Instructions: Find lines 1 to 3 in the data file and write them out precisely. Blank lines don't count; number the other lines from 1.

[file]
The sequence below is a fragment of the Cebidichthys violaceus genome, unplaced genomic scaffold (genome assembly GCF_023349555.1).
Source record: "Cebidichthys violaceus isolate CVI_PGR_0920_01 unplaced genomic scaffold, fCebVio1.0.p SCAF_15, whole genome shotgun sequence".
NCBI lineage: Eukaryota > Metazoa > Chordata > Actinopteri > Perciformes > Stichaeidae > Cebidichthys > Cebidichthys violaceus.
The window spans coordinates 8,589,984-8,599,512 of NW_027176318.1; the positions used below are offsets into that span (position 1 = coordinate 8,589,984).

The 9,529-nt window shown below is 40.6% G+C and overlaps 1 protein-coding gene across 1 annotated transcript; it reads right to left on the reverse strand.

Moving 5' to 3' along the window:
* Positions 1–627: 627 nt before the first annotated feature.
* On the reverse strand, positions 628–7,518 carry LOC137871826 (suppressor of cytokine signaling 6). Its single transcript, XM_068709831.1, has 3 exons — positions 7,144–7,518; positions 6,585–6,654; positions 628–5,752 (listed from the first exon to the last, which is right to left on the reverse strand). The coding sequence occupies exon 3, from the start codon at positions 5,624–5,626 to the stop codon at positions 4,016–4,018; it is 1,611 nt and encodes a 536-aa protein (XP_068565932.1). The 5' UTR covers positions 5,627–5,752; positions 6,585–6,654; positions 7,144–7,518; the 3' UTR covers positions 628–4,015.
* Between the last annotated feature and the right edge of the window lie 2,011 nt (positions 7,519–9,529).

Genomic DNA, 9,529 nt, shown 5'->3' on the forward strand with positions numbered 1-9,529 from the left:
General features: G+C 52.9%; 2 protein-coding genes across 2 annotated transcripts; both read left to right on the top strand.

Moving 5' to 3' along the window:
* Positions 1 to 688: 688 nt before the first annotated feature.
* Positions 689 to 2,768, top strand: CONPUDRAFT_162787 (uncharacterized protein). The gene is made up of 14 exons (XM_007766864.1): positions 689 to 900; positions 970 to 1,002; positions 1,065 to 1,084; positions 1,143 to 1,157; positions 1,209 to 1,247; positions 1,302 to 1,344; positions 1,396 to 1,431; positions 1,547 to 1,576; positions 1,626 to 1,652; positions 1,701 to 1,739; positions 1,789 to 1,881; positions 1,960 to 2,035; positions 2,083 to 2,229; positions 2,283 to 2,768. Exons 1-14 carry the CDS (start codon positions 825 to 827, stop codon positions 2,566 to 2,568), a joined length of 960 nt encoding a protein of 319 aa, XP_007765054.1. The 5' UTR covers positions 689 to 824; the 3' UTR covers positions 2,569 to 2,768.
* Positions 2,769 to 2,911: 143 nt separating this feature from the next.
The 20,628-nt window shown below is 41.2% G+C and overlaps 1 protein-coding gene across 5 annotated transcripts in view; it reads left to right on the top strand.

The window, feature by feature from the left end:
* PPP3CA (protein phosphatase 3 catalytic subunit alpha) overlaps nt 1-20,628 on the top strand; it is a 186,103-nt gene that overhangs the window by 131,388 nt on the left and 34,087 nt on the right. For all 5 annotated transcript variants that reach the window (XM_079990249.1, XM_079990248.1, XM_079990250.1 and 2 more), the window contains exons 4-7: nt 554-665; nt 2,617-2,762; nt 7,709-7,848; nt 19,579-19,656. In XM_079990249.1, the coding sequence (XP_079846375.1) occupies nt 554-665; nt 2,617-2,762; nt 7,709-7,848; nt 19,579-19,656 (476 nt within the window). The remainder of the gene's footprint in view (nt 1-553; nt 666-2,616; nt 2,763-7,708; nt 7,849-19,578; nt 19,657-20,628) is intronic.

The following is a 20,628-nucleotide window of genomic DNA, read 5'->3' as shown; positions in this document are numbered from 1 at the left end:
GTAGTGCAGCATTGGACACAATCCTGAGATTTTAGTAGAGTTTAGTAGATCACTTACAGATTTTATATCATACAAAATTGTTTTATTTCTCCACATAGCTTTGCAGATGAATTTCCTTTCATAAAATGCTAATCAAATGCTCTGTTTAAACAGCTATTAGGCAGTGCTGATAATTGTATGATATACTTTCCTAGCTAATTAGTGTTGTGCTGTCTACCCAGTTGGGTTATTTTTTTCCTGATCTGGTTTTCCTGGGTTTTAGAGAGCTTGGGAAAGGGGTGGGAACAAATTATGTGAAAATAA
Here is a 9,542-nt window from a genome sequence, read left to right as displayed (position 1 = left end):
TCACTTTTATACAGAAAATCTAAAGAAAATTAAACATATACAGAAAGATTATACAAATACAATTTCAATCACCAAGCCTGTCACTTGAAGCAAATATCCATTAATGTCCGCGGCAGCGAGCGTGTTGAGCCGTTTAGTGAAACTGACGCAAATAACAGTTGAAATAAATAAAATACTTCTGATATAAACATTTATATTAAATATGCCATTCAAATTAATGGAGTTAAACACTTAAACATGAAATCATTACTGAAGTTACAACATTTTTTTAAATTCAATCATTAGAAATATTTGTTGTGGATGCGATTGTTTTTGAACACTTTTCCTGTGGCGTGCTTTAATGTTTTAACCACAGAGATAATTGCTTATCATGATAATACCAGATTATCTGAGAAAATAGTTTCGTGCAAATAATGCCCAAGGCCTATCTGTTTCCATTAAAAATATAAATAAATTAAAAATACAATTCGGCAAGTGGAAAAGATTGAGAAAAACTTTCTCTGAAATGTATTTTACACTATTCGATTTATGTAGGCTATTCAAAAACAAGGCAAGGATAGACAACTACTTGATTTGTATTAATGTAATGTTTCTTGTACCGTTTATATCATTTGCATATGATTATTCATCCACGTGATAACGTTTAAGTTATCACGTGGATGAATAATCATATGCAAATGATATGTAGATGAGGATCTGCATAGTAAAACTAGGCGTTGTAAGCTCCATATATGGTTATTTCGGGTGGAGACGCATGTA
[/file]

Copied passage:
The sequence below is a fragment of the Cebidichthys violaceus genome, unplaced genomic scaffold (genome assembly GCF_023349555.1).
Source record: "Cebidichthys violaceus isolate CVI_PGR_0920_01 unplaced genomic scaffold, fCebVio1.0.p SCAF_15, whole genome shotgun sequence".
NCBI lineage: Eukaryota > Metazoa > Chordata > Actinopteri > Perciformes > Stichaeidae > Cebidichthys > Cebidichthys violaceus.